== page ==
With the weather having turned to freezing RDF, we sat at Wally World and curbed our Newfoundland enthusiasm for as long as we could without going completely crazy. Soooooo glad that we are not on a specific time schedule.
Four days later, we looked at the weather and there was to be a break in the nasty. It was going to be a cloudy but rain free day! This was predicted to be followed by another several days of RDF. So, we made a beeline for Elliston and the PUFFINS!
By the way.... there will be A LOT of photos in this post. A LOT. We're NOT kidding. A LOT OF PHOTOS!
Upon entering the town we caught sight of our first Root Cellar. Elliston is known for the large number of Root Cellars that still exist in the area.
We saw a few other cellars during our time in town.
It is a short walk to the edge of the cliff that puts you within seed spittin' distance from a Puffin Colony. The walk, however, is not without its distractions.
Most people that came when we did (and even several that arrived after that) sped right past us with Puffins in mind. As usual, we were distracted for a good while by all that was 'the approach'.
None the less, cresting the hill and catching sight of Puffin Island and the awesome berg that happened to be hanging out just behind it was equally as captivating.
Okay... prepare yourself for incredible cuteness. We spent several hours sitting in the freezing temperatures watching these adorable creatures.
Well, the answer is... Puffins are specially adapted to living on the open sea. Waterproof feathers allow them stay warm as they float at the ocean’s surface or swim underwater. Diving as deep as 60 m (200 ft.), they swim by flapping their wings as if flying through the water and use their feet to steer. There, they hunt herring, hake, capelin, and sand eels. They supplement their meals by drinking saltwater.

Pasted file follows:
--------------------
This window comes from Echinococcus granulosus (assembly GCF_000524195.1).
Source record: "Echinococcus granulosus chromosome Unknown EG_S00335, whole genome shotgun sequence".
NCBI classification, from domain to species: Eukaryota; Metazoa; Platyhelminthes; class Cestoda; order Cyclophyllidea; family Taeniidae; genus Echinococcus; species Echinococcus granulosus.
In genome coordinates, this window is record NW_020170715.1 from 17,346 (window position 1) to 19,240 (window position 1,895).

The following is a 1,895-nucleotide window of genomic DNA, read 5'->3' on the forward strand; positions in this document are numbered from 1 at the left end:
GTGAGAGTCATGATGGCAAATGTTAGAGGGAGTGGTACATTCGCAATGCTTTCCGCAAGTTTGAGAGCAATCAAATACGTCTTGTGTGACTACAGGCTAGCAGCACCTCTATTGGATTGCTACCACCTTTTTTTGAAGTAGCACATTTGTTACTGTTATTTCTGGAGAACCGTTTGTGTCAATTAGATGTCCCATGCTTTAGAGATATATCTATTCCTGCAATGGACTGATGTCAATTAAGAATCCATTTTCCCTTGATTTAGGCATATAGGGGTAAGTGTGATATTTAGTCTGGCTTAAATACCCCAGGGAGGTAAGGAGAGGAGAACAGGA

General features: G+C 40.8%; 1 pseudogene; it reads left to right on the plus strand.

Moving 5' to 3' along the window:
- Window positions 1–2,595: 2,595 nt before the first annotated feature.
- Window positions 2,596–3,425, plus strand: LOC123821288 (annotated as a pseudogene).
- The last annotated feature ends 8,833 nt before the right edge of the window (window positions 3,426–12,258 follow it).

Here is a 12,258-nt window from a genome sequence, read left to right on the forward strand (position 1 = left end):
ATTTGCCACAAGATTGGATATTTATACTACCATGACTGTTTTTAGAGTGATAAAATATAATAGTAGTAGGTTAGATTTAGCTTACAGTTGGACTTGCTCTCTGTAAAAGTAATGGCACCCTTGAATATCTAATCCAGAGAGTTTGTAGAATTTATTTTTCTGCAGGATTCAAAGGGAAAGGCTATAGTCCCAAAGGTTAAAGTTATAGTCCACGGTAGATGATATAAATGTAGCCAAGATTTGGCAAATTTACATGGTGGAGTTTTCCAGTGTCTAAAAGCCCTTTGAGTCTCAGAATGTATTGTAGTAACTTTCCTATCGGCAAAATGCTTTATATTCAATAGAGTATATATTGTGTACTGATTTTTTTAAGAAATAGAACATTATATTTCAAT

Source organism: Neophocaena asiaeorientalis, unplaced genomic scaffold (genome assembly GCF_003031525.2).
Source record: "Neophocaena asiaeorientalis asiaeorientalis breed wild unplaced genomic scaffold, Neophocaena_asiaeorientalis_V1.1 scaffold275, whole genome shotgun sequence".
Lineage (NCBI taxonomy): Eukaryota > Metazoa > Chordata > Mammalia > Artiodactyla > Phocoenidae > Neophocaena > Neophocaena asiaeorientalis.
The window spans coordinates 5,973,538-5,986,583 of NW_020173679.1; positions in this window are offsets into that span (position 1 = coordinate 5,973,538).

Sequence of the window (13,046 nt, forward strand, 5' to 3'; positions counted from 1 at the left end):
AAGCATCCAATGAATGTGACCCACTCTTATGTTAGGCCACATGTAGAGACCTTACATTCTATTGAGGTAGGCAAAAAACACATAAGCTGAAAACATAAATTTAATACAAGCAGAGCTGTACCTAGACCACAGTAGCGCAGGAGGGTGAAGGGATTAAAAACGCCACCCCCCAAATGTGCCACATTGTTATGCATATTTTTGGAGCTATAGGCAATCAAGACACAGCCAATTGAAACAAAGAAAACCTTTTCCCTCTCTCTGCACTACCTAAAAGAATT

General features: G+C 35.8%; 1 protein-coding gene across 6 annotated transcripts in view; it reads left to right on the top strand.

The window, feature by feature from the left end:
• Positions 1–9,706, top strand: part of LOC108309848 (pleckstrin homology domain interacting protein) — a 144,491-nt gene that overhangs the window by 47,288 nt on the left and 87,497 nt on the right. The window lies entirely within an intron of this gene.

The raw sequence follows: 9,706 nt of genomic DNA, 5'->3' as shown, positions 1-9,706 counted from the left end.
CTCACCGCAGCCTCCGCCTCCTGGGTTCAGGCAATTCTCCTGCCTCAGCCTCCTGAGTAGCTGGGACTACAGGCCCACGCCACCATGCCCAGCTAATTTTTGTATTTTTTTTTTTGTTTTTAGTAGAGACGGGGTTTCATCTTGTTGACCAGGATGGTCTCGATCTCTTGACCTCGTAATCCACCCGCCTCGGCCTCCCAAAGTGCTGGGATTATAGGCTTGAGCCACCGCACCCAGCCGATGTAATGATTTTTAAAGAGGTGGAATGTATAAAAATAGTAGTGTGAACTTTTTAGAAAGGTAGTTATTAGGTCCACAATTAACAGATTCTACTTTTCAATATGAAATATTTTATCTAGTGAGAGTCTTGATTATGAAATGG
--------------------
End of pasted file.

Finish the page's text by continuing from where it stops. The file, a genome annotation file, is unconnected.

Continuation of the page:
Atlantic puffins have the ability to carry several fish in their beaks at one time. They push the fish to the back of their mouth with their tongue, where ridges at the top of their bill secure the fish in place. This allows puffins to keep their mouth open to catch more fish without losing any in the process. In general, they can hold around 10 fish in their beak at once.
Herring gulls (like the two in this photo and the many who have set up nests right beside the Puffins) are also a threat because they steal puffins’ fish and they pull puffin chicks or eggs from their nests.
She did a fantastic job using her personally developed technique that consists of the following (and we quote) "I really can't see anything I am shooting. I just point, click and hope I get something."
As the hours passed we noticed the puffins seemed to be disappearing. Until we realized they nested in burrows, we had no idea where they had all gone.
So excited to have had the opportunity to spend time observing these little birds. Now we're off in search of whales and whatever else wants to present itself to us while we are on this beautiful province.
Who knows what we'll see or when we'll see it...